As May arrives this weekend with the promise of warmer overall temperatures across North America, this is a good time to remind all Major League Baseball fans how to enjoy the great outdoor game and sultry days in a safe way.MLB, all 30 clubs and its players will once again
As May arrives this weekend with the promise of warmer overall temperatures across North America, this is a good time to remind all Major League Baseball fans how to enjoy the great outdoor game and sultry days in a safe way.
MLB, all 30 clubs and its players will once again promote sun safety and raise awareness of skin cancer this spring and summer through the 2016 Play Sun Smart initiative, which has launched throughout the league. Play Sun Smart is a joint effort by MLB, the MLB Players Association and the American Academy of Dermatology to raise awareness of skin cancer and offer prevention and detection tips to the baseball community.
USA Baseball created an educational module about skin cancer awareness and sun safety. As part of the materials, a video was created featuring Dr. Darrell Rigel of the AAD, a board-certified dermatologist and consultant for the Yankees. The module is available to parents and fans nationwide through USABaseball.education.
Clubs will activate the program in a variety of ways, including first pitches and on-field ceremonies for special guests affected by skin cancer, young fans delivering sunscreen to dugouts, an animated scoreboard race that was introduced in 2013 to educate fans about playing safe in the sun, and more.
Take a photo of yourself and your family applying sunscreen during your team's seventh-inning stretch and tweet to #PlaySunSmart followed by your team's official hashtag (ie #Angels), and MLB may name you Sun Smart Fan of the Game.
Additionally, MLB players, coaches and staff from all 30 clubs and the Commissioner's Office will serve as role models for fans by participating in skin cancer screenings and practicing sun-safe behaviors throughout the year.
Since 1999, AAD dermatologists have conducted nearly 39,000 skin cancer screenings through the Play Sun Smart program. More than 1,300 suspicious lesions, including 168 suspected melanomas, have been detected through the Play Sun Smart Club and Commissioner's Office screenings. Just like players and club employees, fans are asked to practice safe sun behaviors and to find a free skin cancer screening in their area by visiting PlaySunSmart.org.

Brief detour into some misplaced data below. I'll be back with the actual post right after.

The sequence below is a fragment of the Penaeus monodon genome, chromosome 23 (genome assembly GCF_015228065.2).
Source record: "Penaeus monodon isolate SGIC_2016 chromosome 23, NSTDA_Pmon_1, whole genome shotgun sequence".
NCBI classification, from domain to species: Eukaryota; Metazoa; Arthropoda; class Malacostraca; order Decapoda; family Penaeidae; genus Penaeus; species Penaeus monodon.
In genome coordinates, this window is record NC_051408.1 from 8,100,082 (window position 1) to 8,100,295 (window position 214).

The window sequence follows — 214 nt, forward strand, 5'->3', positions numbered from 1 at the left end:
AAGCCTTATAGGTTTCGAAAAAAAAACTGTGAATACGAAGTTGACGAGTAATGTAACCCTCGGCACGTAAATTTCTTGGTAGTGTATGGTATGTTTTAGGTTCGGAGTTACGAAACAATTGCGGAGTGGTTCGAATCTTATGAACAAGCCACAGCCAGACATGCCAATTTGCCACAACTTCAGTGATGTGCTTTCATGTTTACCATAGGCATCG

An estimated one in five Americans will develop skin cancer. It is highly treatable when detected early, so fans are encouraged to regularly look over their entire body, including hard-to-see areas, for suspicious spots. If you notice any irregular spots on your skin, or anything changing, itching or bleeding, make an appointment with a board-certified dermatologist.
Here are four pro tips:
• Generously apply a broad-spectrum, water-resistant sunscreen with a Sun Protection Factor (SPF) of 30 or more to all exposed skin. "Broad-spectrum" sunscreen provides protection from both ultraviolet A (UVA) and ultraviolet B (UVB) rays. Reapply about every two hours, even on cloudy days, or after swimming or sweating. The seventh-inning stretch is a perfect time to reapply sunscreen.
• Seek shade when appropriate. Remember that the sun's rays are strongest between 10 a.m. and 2 p.m. If your shadow appears to be shorter than you are, seek shade.
• Wear protective clothing, such as a long-sleeved shirt, pants, a wide-brimmed hat and sunglasses where possible.
• Check your skin for signs of skin cancer. Checking your skin and knowing your moles are key to detecting skin cancer in its earliest, most treatable stages. If you spot anything changing, growing or bleeding, see your dermatologist.
The Play Sun Smart program is one of several cancer-related initiatives supported by MLB. Other initiatives include Stand Up To Cancer, whose mission is to support groundbreaking scientific research aimed at getting new cancer treatments to patients quickly; the Mother's Day Going to Bat Against Breast Cancer initiative, which helps increase awareness of breast cancer and raise money toward the search for a cure; and the Prostate Cancer Foundation's Home Run Challenge, which increases awareness of prostate cancer and raises money for the search for a cure as part of the MLB Father's Day celebration.
Initiatives also include Strike Out Cancer, created by Rockies reliever Jason Motte and supported by players on all teams. Players with foundations or support organizations dedicated to cancer-related causes include many players such as Nolan Arenado, Craig Breslow, Andrew Cashner, Ike Davis, Freddie Freeman, Yovani Gallardo, Derek Holland, Craig Kimbrel, John Lester, Andrew McCutchen, Logan Morrison, Buster Posey, Anthony Rizzo, Kyle Seager and Jerome Williams.
To learn more about sun safety and the Play Sun Smart program, as well as MLB's various charitable initiatives, please visit MLBCommunity.org.
Mark Newman is enterprise editor of MLB.com. Read and join other baseball fans on his MLB.com community blog.